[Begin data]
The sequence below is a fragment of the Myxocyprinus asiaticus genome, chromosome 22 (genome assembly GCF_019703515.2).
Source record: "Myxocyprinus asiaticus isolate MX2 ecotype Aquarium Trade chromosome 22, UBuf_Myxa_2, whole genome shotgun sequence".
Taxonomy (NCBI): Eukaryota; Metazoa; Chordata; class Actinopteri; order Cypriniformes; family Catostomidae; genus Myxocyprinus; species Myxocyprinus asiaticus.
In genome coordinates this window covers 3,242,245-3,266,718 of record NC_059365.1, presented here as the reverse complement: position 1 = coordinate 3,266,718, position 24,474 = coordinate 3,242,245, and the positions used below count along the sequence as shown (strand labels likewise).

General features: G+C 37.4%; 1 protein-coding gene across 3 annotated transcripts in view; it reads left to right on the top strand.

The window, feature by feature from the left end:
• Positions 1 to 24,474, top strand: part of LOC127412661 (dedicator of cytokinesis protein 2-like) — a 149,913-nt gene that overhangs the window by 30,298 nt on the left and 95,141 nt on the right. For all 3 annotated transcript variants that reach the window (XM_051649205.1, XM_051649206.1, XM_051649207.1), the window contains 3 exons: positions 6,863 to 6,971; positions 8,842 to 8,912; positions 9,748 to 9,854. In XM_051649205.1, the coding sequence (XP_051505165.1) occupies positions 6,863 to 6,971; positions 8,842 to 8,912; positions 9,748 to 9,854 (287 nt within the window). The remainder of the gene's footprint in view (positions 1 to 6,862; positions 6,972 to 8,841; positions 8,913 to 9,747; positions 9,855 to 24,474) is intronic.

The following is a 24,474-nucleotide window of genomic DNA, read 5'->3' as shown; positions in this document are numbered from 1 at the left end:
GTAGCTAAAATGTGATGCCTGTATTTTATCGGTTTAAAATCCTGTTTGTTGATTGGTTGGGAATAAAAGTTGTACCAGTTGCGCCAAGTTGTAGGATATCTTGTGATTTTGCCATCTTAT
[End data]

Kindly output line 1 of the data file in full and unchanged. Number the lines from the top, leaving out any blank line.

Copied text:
The sequence below is a fragment of the Myxocyprinus asiaticus genome, chromosome 22 (genome assembly GCF_019703515.2).